In addition to direct effects of Ca2+ influx on functional events, we also considered the possibility that P2X1 receptors may enhance FcγRIIa receptor-induced responses through modulation of early tyrosine phosphorylation events. FcγRIIa-induced tyrosine phosphorylation was assessed across all sites using a pan-phosphotyrosine antibody (4G10) along with phosphorylation of specific targets using phospho-specific antibodies (Syk: Tyr 525/526; LAT: Tyr 200; PLCγ2: Tyr 1217). Samples were lysed 60 seconds after receptor stimulation, under control and P2X1-desensitizing conditions which represents the time point of maximal [Ca2+]i response to cross-linking with 15 μg/mL IgG F(ab′)2. No observable difference in the attained phosphorylation levels after FcγRIIa receptor stimulation was observed following pretreatment with α,β-meATP ([Fig. 6]).

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Fig. 6 FcγRIIa receptor stimulation by cross-linking of mAb IV.3 induces phosphorylation events that are independent of P2X1 activation. Platelets were incubated for 60 seconds in the presence of vehicle (control), or IgG F(ab′)2 and mAb IV.3, following pretreatment with 600 nM α,β-meATP to desensitize P2X1 receptors. Samples were then lysed and analysed by Western blotting; note that the total sample was lysed; therefore, the total protein content will be consistent across all samples. This was shown by measurement of protein level (with 20 μg of total protein loaded per lane) and by re-probing for total PLCγ2. The pan-phosphotyrosine antibody 4G10 measures total tyrosine phosphorylation, while the following phospho-specific antibodies were used to measure phosphorylation of Syk, LAT and PLCγ2 at specific sites: phospho-Syk (Tyr 525/526), LAT (Tyr 200) and PLCγ2 (Tyr 1217). Results are representative of three experiments.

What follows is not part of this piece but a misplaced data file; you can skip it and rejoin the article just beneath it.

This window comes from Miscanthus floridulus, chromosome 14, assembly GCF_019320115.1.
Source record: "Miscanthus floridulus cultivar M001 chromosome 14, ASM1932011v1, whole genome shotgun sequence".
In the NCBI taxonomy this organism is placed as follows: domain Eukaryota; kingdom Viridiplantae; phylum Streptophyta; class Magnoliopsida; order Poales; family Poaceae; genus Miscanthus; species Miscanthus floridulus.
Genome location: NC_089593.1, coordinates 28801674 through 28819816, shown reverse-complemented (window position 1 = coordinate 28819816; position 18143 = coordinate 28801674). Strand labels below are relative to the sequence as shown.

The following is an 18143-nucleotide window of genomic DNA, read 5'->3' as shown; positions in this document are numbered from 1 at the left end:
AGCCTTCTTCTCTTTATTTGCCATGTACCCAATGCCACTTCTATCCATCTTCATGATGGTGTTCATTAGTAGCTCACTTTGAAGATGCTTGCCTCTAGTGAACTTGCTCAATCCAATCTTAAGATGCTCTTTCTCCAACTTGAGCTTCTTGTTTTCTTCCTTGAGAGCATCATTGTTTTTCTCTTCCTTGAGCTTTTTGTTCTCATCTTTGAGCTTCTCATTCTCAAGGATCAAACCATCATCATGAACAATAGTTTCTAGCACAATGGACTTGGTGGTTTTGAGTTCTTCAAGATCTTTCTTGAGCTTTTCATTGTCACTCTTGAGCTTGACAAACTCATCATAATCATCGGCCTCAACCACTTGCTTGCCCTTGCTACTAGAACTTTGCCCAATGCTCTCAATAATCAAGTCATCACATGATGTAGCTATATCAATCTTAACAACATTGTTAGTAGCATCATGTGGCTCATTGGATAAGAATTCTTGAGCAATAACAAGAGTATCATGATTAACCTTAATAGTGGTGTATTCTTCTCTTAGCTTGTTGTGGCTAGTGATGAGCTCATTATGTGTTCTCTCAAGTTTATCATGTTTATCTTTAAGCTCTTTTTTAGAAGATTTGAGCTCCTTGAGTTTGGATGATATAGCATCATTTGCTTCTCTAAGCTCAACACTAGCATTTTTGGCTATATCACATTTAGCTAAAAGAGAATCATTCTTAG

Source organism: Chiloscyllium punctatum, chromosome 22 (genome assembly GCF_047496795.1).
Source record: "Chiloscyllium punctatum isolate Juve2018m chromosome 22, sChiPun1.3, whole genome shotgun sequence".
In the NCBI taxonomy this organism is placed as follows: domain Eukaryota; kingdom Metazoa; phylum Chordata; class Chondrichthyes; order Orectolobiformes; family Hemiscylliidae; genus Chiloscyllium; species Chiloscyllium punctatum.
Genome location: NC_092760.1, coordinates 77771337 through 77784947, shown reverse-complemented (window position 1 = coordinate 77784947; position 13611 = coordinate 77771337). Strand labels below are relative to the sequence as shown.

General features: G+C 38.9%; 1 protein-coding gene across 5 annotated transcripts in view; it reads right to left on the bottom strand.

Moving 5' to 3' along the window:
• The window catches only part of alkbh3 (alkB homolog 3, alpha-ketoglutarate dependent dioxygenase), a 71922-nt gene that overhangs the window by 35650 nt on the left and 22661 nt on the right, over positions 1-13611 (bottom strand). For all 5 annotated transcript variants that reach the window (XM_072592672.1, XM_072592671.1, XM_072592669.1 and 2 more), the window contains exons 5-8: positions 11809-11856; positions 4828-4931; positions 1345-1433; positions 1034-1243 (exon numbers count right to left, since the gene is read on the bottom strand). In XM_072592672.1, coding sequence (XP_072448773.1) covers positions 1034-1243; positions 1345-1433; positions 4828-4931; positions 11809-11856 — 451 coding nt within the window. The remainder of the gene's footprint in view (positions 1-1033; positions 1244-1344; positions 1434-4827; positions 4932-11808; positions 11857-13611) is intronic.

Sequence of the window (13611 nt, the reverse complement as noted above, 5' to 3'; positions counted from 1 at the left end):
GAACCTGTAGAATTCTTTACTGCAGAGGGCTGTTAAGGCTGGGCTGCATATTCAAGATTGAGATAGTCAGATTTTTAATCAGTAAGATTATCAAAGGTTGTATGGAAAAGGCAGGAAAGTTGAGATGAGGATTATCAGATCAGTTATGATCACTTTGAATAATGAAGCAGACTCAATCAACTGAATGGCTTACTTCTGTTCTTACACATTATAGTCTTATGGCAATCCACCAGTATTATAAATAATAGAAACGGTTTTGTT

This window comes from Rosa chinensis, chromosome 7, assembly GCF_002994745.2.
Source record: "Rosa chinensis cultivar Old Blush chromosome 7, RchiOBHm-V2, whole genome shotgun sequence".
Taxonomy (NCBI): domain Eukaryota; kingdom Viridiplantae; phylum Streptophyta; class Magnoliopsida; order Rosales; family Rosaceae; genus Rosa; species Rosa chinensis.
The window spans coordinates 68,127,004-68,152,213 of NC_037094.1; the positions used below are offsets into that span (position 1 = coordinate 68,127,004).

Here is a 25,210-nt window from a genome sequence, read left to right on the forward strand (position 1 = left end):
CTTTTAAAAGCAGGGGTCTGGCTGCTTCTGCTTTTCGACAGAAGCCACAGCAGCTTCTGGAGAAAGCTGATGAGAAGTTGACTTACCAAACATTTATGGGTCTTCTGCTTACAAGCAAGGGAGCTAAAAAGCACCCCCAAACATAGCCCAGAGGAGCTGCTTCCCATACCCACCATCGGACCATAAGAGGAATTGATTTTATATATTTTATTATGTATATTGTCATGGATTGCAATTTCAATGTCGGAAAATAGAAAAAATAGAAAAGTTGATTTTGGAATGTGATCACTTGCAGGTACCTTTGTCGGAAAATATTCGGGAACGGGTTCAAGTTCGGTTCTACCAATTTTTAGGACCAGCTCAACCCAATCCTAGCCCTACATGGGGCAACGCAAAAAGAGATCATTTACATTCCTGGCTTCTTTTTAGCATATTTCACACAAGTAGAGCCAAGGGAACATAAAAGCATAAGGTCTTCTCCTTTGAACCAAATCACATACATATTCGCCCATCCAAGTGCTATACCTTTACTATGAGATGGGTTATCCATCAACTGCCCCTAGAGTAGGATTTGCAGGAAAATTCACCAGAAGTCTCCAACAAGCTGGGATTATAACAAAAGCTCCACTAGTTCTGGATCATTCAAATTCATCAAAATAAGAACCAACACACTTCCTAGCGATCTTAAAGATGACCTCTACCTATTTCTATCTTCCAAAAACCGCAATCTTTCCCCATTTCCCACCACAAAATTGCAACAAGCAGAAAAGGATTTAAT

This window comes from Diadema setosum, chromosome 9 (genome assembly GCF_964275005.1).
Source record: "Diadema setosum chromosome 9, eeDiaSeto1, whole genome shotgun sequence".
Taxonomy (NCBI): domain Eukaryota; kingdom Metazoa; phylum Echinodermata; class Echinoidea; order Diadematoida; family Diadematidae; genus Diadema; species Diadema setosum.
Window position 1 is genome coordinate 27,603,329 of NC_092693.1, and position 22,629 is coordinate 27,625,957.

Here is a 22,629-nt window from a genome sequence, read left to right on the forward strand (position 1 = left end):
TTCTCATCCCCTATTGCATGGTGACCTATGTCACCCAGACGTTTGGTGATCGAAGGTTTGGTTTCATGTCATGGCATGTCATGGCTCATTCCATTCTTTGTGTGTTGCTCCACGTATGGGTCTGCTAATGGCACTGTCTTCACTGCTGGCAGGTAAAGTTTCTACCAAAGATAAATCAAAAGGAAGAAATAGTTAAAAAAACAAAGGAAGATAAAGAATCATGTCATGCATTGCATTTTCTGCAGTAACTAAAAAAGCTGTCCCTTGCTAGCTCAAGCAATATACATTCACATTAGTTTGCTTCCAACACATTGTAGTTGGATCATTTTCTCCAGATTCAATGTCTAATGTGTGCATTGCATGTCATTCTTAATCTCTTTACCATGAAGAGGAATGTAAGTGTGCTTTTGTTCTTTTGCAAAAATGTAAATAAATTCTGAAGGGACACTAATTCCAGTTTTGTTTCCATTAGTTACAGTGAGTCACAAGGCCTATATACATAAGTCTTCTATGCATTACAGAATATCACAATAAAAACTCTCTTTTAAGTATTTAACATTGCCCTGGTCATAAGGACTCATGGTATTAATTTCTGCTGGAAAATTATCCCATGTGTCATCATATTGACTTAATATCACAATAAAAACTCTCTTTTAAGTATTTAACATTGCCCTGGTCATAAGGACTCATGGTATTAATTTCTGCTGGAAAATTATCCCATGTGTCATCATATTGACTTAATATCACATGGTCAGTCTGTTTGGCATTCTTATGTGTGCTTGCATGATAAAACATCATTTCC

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Discussion

ATP-gated P2X1 channels are the only ligand-gated Ca2+-permeable ion channels conclusively shown to be expressed on the platelet surface and provide a rapid route for Ca2+ entry following ATP release from damaged vascular cells or from activated platelets and other blood cells.[7] [21] [22] These channels have been shown to increase the platelet [Ca2+]i responses observed in vitro following stimulation by several major haemostatic agonists, including ADP, collagen, thrombin and thromboxane A2, and to exacerbate thrombosis in vivo.[8] [9] [10] [11] In addition to their role in haemostasis, platelets are recognized to contribute to the immune system, assisting for example in the opsonization and thus clearance of bacteria.[23] [24] [25] [26] [27] Platelets have been shown to secrete cytokines, chemokines and antimicrobial substances such as β-defensin, which help facilitate leukocyte recruitment and assist in the elimination of invading pathogens through the formation of neutrophil extracellular traps (NETs).[26] [27] [28] The present study demonstrates that P2X1 ion channels also amplify the platelet [Ca2+]i and aggregation responses following stimulation of FcγRIIa, the only receptor in this cell type that recognizes the Fc region of IgG antibodies. Another immune receptor expressed on platelets is the TLR2/1 complex, which likewise uses ATP release and P2X1 receptors to enhance Ca2+ responses and aggregation.[10] Therefore, by contributing to signalling downstream of both TLR2/1 receptors and FcγRIIa, P2X1 ion channels represent a route for Ca2+ entry that can amplify platelet-dependent immune responses.